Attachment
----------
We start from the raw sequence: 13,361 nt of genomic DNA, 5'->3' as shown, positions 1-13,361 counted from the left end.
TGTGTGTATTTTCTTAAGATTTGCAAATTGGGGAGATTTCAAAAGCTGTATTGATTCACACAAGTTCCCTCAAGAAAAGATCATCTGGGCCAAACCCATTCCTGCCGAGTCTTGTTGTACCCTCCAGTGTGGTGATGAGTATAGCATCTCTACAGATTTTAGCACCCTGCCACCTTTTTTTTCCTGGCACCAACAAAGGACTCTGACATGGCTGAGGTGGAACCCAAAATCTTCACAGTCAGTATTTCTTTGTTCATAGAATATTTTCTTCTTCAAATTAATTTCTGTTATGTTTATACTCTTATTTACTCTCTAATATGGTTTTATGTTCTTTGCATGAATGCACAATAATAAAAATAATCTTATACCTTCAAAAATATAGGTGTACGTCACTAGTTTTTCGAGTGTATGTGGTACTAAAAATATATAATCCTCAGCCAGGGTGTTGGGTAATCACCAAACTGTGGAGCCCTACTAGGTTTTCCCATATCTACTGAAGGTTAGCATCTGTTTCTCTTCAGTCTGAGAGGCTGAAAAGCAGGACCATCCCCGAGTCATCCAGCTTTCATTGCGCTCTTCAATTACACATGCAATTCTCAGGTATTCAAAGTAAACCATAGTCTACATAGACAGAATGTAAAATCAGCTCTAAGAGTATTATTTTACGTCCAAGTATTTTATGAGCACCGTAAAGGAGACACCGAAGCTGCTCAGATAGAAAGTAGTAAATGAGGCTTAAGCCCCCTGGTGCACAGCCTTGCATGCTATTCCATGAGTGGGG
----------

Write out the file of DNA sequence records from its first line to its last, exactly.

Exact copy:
We start from the raw sequence: 13,361 nt of genomic DNA, 5'->3' as shown, positions 1-13,361 counted from the left end.
TGTGTGTATTTTCTTAAGATTTGCAAATTGGGGAGATTTCAAAAGCTGTATTGATTCACACAAGTTCCCTCAAGAAAAGATCATCTGGGCCAAACCCATTCCTGCCGAGTCTTGTTGTACCCTCCAGTGTGGTGATGAGTATAGCATCTCTACAGATTTTAGCACCCTGCCACCTTTTTTTTCCTGGCACCAACAAAGGACTCTGACATGGCTGAGGTGGAACCCAAAATCTTCACAGTCAGTATTTCTTTGTTCATAGAATATTTTCTTCTTCAAATTAATTTCTGTTATGTTTATACTCTTATTTACTCTCTAATATGGTTTTATGTTCTTTGCATGAATGCACAATAATAAAAATAATCTTATACCTTCAAAAATATAGGTGTACGTCACTAGTTTTTCGAGTGTATGTGGTACTAAAAATATATAATCCTCAGCCAGGGTGTTGGGTAATCACCAAACTGTGGAGCCCTACTAGGTTTTCCCATATCTACTGAAGGTTAGCATCTGTTTCTCTTCAGTCTGAGAGGCTGAAAAGCAGGACCATCCCCGAGTCATCCAGCTTTCATTGCGCTCTTCAATTACACATGCAATTCTCAGGTATTCAAAGTAAACCATAGTCTACATAGACAGAATGTAAAATCAGCTCTAAGAGTATTATTTTACGTCCAAGTATTTTATGAGCACCGTAAAGGAGACACCGAAGCTGCTCAGATAGAAAGTAGTAAATGAGGCTTAAGCCCCCTGGTGCACAGCCTTGCATGCTATTCCATGAGTGGGG